DNR bat biologist, Trina Morris, shares ANABAT technology with our guests. This handheld device brings the bats' echolocation sounds to a frequency that we can hear.

This spring and summer, University of Georgia graduate student Craig Bland is studying roosting habitat preference of the northern yellow bat (Lasiurus intermedius). The northern yellow bat is a foliage-roosting bat, often concealing itself in Spanish moss during the daylight hours. However, this bat is fairly uncommon and little is known about its natural history.

Craig and his team are fixing miniature radio transmitters to Northern yellow bats caught here on Little St. Simons Island and Sapelo Island just to the north. Then, during the day they locate the bats’ roosting location using radio telemetry. By analyzing the characteristics of the roosting sites, the team hopes to get a better understanding of their habitat needs.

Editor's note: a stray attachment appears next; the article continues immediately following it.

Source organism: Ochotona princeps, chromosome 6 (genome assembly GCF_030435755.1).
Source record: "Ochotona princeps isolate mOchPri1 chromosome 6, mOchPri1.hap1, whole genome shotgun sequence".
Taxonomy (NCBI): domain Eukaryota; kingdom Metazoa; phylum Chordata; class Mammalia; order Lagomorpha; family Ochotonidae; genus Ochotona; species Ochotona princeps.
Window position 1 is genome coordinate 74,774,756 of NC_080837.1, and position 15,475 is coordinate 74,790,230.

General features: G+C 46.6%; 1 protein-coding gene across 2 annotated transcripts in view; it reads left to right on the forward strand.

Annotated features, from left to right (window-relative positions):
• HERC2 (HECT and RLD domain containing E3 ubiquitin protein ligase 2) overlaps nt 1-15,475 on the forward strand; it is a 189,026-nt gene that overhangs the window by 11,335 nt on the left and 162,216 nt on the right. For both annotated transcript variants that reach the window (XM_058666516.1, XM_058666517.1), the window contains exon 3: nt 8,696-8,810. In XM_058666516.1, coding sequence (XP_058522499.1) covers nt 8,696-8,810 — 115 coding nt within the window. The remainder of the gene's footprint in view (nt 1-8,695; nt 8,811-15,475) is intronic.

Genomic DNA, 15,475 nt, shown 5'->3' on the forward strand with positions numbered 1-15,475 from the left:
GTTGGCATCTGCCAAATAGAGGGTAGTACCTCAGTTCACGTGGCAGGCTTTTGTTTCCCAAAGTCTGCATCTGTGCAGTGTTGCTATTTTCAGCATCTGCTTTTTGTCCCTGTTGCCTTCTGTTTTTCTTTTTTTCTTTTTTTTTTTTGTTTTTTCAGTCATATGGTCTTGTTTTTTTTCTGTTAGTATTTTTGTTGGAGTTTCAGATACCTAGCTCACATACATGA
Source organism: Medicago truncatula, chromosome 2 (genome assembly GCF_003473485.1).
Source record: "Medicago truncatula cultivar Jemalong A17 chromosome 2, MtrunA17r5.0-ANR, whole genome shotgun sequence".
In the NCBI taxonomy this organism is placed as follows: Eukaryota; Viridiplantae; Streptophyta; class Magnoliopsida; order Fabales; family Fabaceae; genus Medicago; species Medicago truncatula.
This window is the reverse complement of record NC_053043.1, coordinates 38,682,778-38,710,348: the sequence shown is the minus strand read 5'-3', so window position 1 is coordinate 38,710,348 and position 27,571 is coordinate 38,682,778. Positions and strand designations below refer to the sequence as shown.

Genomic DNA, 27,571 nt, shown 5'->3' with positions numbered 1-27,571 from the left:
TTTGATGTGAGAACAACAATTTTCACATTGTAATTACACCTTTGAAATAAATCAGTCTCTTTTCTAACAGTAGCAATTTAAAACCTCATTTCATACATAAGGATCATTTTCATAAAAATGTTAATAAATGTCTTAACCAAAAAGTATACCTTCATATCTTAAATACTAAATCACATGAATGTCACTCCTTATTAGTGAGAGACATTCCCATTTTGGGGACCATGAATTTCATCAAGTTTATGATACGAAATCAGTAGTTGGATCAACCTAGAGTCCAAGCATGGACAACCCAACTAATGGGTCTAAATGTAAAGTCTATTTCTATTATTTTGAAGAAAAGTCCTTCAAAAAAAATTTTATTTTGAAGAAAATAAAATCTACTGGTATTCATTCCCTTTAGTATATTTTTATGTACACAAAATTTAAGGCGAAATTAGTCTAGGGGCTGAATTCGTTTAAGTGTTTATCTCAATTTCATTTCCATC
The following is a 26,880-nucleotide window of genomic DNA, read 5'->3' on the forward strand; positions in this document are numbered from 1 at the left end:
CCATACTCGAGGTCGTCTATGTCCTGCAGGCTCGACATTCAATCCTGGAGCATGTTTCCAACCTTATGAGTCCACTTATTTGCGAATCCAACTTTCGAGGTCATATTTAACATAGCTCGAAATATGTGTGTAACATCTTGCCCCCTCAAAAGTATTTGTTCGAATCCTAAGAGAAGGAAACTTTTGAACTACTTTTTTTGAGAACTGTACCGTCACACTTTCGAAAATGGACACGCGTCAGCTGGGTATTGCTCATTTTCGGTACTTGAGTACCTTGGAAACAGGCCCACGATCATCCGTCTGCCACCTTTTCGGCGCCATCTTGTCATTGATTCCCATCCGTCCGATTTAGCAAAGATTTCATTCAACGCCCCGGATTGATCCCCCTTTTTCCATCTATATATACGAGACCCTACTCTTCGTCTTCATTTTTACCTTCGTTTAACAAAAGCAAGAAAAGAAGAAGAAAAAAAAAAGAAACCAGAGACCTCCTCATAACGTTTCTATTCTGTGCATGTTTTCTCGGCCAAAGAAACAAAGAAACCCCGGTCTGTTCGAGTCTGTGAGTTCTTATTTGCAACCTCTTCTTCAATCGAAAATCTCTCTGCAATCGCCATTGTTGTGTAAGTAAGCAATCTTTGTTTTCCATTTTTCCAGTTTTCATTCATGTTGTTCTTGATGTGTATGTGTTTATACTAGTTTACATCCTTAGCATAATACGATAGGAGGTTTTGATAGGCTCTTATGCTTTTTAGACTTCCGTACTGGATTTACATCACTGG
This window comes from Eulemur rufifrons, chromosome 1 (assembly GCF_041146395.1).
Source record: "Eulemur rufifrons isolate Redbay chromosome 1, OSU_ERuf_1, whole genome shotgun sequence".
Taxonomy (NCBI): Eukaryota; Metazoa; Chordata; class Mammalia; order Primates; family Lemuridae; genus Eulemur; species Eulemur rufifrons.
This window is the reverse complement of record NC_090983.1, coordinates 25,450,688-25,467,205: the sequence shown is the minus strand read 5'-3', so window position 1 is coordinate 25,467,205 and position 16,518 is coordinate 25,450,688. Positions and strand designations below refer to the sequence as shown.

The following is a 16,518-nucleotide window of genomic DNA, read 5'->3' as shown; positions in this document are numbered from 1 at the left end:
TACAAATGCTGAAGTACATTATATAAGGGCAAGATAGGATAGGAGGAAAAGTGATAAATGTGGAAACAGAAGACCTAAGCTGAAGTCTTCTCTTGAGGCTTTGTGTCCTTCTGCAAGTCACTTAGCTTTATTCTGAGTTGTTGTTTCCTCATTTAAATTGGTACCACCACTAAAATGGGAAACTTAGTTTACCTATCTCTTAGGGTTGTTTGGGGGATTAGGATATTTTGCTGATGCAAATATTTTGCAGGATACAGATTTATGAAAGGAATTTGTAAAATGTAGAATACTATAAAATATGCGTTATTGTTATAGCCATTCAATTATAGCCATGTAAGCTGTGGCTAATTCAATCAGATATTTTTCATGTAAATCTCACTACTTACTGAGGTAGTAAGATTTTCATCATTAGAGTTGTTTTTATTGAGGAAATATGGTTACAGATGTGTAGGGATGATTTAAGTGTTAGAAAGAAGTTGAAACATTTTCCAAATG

Bronson retrieves a bat from the net stretched across the pool.

Last week Craig, one of his technicians Bronson Curry, and Georgia DNR biologist Trina Morris set up mist nests across the swimming pool. Bats frequent this area in the evenings, chasing insects and swooping down for a drink of water. Just after the sun went down, we began to see bats flitting and darting overhead, most cleverly avoiding the nets. However, the bats began to get tangled in the nets, and by the end of the night, a total of 72 bats had been caught!

 

The northern yellow bat with its band and transmitter, ready to be released.